Expansionist projects need their grassroots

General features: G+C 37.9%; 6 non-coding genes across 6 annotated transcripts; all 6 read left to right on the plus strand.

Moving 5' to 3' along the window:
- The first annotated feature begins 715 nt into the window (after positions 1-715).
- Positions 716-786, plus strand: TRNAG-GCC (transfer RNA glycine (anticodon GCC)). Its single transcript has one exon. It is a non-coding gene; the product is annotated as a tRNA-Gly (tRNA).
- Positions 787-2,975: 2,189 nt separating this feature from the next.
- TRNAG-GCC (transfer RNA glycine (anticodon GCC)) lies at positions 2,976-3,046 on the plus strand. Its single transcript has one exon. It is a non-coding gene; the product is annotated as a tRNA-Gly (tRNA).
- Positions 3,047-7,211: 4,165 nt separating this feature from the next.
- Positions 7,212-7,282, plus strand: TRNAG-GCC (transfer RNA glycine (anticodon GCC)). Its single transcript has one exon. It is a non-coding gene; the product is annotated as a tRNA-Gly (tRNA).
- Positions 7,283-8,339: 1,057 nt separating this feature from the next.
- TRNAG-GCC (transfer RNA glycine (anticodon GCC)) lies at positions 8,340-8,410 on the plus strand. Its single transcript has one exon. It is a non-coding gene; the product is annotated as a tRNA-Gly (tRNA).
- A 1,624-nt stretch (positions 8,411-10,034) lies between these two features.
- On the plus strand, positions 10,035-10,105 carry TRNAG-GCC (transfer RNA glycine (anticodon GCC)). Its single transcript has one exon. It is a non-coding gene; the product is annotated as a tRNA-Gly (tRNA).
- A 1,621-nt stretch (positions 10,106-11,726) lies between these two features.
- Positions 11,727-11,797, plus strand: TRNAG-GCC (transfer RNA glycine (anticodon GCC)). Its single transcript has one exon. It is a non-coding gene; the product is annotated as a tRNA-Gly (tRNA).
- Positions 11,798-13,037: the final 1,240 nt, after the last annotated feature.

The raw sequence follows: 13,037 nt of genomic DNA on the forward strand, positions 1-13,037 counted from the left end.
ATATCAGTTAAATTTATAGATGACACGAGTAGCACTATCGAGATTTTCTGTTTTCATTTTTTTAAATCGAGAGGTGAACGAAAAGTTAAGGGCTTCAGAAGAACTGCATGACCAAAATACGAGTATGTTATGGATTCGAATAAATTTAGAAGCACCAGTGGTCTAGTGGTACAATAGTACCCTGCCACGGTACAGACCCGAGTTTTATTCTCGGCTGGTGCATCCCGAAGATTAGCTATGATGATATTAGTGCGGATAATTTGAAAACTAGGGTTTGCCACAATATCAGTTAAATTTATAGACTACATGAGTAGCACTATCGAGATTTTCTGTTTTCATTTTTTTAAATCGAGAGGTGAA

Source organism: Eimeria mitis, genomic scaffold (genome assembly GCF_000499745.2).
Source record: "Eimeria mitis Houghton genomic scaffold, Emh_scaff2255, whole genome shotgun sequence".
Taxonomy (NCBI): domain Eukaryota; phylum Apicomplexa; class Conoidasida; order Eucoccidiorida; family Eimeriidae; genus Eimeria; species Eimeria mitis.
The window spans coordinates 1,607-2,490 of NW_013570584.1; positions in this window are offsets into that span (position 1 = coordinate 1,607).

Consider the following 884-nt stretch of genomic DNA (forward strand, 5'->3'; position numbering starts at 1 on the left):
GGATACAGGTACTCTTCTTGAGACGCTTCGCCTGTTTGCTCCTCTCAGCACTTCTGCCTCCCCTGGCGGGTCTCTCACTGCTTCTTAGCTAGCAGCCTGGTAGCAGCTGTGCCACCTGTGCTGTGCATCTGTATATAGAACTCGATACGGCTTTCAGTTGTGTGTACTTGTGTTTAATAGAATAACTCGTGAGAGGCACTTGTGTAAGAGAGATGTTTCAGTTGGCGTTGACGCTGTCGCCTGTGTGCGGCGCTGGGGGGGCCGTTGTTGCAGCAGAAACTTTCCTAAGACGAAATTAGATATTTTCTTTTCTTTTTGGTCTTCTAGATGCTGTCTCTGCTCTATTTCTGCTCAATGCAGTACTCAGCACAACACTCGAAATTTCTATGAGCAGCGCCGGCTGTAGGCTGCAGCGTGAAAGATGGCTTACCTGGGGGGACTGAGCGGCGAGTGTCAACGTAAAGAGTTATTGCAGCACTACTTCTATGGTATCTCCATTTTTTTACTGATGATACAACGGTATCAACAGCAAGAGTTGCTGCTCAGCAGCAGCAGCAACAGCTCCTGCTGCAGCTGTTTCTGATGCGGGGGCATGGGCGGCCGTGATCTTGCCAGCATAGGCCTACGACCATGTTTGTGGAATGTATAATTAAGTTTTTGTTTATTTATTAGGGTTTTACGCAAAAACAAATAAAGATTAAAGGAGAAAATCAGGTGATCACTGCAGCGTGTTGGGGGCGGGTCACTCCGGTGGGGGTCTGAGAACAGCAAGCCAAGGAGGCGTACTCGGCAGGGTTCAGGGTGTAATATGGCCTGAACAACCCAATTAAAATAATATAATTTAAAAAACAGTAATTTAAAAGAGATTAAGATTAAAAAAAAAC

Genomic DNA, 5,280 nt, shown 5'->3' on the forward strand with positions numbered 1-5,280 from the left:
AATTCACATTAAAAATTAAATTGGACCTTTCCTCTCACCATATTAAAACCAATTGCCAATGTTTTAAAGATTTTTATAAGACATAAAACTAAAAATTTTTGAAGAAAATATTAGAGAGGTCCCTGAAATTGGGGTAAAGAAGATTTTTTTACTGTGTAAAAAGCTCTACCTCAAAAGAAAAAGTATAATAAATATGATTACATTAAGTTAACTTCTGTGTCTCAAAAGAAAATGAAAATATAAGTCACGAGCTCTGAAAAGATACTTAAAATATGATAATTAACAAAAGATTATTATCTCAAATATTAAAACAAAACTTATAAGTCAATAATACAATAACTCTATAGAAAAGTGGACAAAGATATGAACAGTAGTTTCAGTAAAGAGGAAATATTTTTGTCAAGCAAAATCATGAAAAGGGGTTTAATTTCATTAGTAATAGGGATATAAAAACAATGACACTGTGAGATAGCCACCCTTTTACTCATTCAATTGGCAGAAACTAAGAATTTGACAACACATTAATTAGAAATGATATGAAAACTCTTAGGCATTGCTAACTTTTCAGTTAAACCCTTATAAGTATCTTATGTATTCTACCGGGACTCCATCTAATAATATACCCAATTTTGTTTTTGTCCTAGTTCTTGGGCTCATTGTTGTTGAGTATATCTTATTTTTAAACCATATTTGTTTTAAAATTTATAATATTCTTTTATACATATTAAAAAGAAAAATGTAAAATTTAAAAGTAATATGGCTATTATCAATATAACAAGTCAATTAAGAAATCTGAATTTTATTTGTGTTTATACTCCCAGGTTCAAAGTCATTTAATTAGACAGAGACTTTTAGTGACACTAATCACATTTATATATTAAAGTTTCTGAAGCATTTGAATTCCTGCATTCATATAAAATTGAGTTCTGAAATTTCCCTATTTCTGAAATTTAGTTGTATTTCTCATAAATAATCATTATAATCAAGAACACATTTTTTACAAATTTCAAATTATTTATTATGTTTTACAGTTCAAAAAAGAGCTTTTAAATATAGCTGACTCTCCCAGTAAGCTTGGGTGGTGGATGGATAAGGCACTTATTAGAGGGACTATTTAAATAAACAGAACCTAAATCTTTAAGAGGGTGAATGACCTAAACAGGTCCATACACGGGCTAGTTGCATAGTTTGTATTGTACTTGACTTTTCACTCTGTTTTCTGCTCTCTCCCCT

It was a bit strange to hear a fan recently describe Millennium Magic as “a vital part of the expansionist programme”. The event has certainly been talked of as expansionist by the RFL, Sky Sports and Kevin Ellis, among others, but I never realised anyone took that seriously. If I was asked what is a vital part of the expansionist programme I should be more inclined to cite the RL Conference or perhaps Student RL.nnIn what sense Millennium Magic was expansionist I don’t understand. The only thing I can think of is that it was in Wales. But the Challenge Cup final has been held in London since 1929, as well Cardiff and Edinburgh in recent years and I don’t hear anyone talking about that event as expansionist. I can’t see how an event which involves 12 already-established teams and their supporters is expansionist.nnAll this is part of a wider trend among expansionists that supports big projects and suffers an apparently incurable impatience when it comes to spreading our game. Expansion into Wales is the current hobbyhorse of such people, with the assertion that everything that has been built up in the principality will have failed if the Celtic Crusaders aren’t thrust into the engage Super League at the earliest opportunity.nnGrassroots expansion has been going on all the time in south Wales over the last ten years thanks in part to the RL Conference and the establishment of the Welsh Premier League. More and more people are playing rugby league in Wales and the game is actually putting down foundations, “grass roots” if you will. The fact that all of this has been made dependent on Celtic Crusaders looks a very risky strategy to me.nnBecause the thing often overlooked is that a club in Super League will not survive without those grassroots beneath it; either that or a lot of support from the RFL. France is the perfect example: Paris Saint Germain were a failure because they had no roots, whereas Catalans Dragons are a success because they were built on roots in the rugby league areas of southern France.nnYou could argue that south Wales does have those grassroots; in fact I just said so myself. But are they strong enough to maintain a Super League club? The answer is no: the Crusaders clearly aren’t built on those grassroots because of their heavy reliance on overseas players. The grassroots are there but they haven’t grown the Crusaders, the Crusaders have been placed on top of them.nnFar from Celtic missing out on a Super League license killing of those grassroots I think it would help them. Give the amateur scene in Wales time to grow, give the Crusaders Colts time to establish themselves, and ensure the club rests on solid foundations. If Celtic go up in 2009, however, the club may go out of business within a matter of years. Now that would kill off grassroots rugby league in south Wales.nnKeep Your Eye on Rugby Leaguenntony.williams@lasttackle.com

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